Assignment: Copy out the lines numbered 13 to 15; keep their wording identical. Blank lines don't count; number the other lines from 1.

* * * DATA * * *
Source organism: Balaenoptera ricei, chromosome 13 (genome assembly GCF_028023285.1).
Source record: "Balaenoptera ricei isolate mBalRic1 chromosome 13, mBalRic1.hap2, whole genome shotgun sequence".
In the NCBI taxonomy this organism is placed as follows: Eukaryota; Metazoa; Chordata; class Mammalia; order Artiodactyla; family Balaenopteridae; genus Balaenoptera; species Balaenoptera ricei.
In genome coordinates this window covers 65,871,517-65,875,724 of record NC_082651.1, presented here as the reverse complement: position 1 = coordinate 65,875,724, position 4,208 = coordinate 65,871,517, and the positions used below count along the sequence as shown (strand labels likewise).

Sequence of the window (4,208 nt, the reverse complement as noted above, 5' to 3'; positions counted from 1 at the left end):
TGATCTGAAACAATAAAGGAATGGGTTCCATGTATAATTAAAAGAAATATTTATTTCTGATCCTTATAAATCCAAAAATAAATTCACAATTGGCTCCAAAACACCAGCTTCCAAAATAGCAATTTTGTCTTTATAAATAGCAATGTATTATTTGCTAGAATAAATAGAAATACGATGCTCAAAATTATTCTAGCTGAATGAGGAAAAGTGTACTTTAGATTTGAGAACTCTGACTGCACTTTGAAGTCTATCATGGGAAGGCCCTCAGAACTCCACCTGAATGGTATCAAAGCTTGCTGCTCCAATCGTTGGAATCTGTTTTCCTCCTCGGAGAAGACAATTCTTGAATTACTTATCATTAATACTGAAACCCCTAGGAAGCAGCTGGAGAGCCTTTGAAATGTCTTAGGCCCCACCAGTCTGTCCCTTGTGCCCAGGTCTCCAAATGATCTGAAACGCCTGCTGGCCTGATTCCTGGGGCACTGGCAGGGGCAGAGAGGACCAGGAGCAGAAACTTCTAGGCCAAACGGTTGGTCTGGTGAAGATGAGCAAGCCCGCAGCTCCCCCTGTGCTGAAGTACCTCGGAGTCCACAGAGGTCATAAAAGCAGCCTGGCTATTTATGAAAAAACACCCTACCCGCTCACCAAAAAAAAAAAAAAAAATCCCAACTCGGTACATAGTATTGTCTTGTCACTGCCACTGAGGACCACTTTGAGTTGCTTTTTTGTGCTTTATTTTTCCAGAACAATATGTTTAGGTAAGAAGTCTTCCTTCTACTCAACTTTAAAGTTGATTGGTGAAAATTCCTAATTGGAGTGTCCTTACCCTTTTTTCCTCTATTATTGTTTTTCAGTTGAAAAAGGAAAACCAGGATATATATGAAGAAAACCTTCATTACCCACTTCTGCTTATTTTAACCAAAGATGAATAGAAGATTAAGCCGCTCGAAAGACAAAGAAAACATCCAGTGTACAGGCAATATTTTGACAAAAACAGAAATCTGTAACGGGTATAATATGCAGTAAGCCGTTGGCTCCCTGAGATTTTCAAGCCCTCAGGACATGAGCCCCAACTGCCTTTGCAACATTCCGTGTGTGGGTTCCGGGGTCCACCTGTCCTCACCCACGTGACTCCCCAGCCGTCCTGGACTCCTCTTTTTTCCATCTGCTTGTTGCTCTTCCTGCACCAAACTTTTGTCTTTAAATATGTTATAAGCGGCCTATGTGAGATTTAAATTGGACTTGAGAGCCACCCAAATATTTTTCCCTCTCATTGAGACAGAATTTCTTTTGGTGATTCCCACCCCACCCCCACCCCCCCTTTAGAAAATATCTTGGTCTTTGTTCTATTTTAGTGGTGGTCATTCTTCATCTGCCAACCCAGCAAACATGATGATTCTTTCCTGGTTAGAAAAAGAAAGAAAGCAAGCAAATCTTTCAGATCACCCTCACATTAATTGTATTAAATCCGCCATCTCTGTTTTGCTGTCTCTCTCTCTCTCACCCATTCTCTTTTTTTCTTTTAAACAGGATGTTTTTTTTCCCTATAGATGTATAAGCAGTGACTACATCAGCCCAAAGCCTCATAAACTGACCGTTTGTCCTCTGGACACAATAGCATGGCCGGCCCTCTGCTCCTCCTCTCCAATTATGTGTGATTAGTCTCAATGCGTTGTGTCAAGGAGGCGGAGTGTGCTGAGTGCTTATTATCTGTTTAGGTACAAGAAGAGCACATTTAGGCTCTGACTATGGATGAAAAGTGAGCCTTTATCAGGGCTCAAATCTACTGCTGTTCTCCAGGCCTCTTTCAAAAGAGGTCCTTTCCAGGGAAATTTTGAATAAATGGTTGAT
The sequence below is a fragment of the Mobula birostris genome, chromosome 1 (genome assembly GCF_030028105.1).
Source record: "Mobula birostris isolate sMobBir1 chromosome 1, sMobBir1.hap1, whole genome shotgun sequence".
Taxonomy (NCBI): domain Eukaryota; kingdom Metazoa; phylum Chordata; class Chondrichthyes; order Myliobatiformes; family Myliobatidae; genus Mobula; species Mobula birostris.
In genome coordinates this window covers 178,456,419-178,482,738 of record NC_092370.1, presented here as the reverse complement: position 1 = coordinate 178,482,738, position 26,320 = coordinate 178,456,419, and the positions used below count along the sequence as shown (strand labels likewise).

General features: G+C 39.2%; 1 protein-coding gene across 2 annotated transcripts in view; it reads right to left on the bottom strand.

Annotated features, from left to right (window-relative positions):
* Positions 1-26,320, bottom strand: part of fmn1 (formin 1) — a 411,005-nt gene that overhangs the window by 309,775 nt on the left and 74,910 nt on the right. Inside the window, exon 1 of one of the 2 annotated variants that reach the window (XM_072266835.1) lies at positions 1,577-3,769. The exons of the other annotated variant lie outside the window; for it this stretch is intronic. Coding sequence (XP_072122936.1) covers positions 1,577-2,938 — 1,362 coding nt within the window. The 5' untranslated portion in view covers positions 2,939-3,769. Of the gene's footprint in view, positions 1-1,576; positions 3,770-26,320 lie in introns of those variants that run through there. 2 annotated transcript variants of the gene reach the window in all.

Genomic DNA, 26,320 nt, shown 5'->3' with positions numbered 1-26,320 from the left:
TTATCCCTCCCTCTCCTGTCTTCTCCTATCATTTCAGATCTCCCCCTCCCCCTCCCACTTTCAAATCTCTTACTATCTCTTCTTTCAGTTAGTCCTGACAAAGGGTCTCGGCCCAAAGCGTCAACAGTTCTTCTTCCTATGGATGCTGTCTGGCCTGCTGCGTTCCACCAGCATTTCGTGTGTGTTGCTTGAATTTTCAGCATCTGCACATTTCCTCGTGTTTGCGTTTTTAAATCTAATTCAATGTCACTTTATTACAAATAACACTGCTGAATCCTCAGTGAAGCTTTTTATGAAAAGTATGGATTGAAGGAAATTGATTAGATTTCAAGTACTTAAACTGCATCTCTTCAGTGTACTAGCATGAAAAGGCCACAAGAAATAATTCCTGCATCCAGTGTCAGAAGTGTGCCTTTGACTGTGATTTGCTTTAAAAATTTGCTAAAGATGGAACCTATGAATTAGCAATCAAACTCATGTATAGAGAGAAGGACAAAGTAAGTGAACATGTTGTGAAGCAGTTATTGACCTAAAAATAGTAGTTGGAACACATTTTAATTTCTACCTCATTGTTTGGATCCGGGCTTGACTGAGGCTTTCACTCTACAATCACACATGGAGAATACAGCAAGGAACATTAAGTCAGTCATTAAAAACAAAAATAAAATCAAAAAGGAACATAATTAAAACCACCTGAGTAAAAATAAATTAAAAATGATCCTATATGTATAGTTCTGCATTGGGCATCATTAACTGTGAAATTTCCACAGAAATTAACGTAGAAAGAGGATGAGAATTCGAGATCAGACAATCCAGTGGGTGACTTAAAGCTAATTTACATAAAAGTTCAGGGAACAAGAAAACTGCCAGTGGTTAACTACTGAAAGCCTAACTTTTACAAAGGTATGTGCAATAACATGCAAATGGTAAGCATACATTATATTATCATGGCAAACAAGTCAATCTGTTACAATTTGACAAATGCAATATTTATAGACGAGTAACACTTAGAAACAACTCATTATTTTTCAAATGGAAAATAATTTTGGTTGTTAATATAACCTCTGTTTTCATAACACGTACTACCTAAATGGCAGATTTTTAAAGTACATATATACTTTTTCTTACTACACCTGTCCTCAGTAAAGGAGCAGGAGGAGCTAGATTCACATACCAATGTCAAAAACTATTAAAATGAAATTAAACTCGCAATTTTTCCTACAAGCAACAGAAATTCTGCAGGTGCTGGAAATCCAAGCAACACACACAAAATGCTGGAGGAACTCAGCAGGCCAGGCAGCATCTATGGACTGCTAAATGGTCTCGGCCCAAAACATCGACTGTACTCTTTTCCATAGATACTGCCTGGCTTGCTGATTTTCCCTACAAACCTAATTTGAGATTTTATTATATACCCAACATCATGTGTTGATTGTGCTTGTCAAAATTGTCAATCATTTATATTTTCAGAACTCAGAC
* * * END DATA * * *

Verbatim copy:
* Positions 1-26,320, bottom strand: part of fmn1 (formin 1) — a 411,005-nt gene that overhangs the window by 309,775 nt on the left and 74,910 nt on the right. Inside the window, exon 1 of one of the 2 annotated variants that reach the window (XM_072266835.1) lies at positions 1,577-3,769. The exons of the other annotated variant lie outside the window; for it this stretch is intronic. Coding sequence (XP_072122936.1) covers positions 1,577-2,938 — 1,362 coding nt within the window. The 5' untranslated portion in view covers positions 2,939-3,769. Of the gene's footprint in view, positions 1-1,576; positions 3,770-26,320 lie in introns of those variants that run through there. 2 annotated transcript variants of the gene reach the window in all.

Genomic DNA, 26,320 nt, shown 5'->3' with positions numbered 1-26,320 from the left:
TTATCCCTCCCTCTCCTGTCTTCTCCTATCATTTCAGATCTCCCCCTCCCCCTCCCACTTTCAAATCTCTTACTATCTCTTCTTTCAGTTAGTCCTGACAAAGGGTCTCGGCCCAAAGCGTCAACAGTTCTTCTTCCTATGGATGCTGTCTGGCCTGCTGCGTTCCACCAGCATTTCGTGTGTGTTGCTTGAATTTTCAGCATCTGCACATTTCCTCGTGTTTGCGTTTTTAAATCTAATTCAATGTCACTTTATTACAAATAACACTGCTGAATCCTCAGTGAAGCTTTTTATGAAAAGTATGGATTGAAGGAAATTGATTAGATTTCAAGTACTTAAACTGCATCTCTTCAGTGTACTAGCATGAAAAGGCCACAAGAAATAATTCCTGCATCCAGTGTCAGAAGTGTGCCTTTGACTGTGATTTGCTTTAAAAATTTGCTAAAGATGGAACCTATGAATTAGCAATCAAACTCATGTATAGAGAGAAGGACAAAGTAAGTGAACATGTTGTGAAGCAGTTATTGACCTAAAAATAGTAGTTGGAACACATTTTAATTTCTACCTCATTGTTTGGATCCGGGCTTGACTGAGGCTTTCACTCTACAATCACACATGGAGAATACAGCAAGGAACATTAAGTCAGTCATTAAAAACAAAAATAAAATCAAAAAGGAACATAATTAAAACCACCTGAGTAAAAATAAATTAAAAATGATCCTATATGTATAGTTCTGCATTGGGCATCATTAACTGTGAAATTTCCACAGAAATTAACGTAGAAAGAGGATGAGAATTCGAGATCAGACAATCCAGTGGGTGACTTAAAGCTAATTTACATAAAAGTTCAGGGAACAAGAAAACTGCCAGTGGTTAACTACTGAAAGCCTAACTTTTACAAAGGTATGTGCAATAACATGCAAATGGTAAGCATACATTATATTATCATGGCAAACAAGTCAATCTGTTACAATTTGACAAATGCAATATTTATAGACGAGTAACACTTAGAAACAACTCATTATTTTTCAAATGGAAAATAATTTTGGTTGTTAATATAACCTCTGTTTTCATAACACGTACTACCTAAATGGCAGATTTTTAAAGTACATATATACTTTTTCTTACTACACCTGTCCTCAGTAAAGGAGCAGGAGGAGCTAGATTCACATACCAATGTCAAAAACTATTAAAATGAAATTAAACTCGCAATTTTTCCTACAAGCAACAGAAATTCTGCAGGTGCTGGAAATCCAAGCAACACACACAAAATGCTGGAGGAACTCAGCAGGCCAGGCAGCATCTATGGACTGCTAAATGGTCTCGGCCCAAAACATCGACTGTACTCTTTTCCATAGATACTGCCTGGCTTGCTGATTTTCCCTACAAACCTAATTTGAGATTTTATTATATACCCAACATCATGTGTTGATTGTGCTTGTCAAAATTGTCAATCATTTATATTTTCAGAACTCAGAC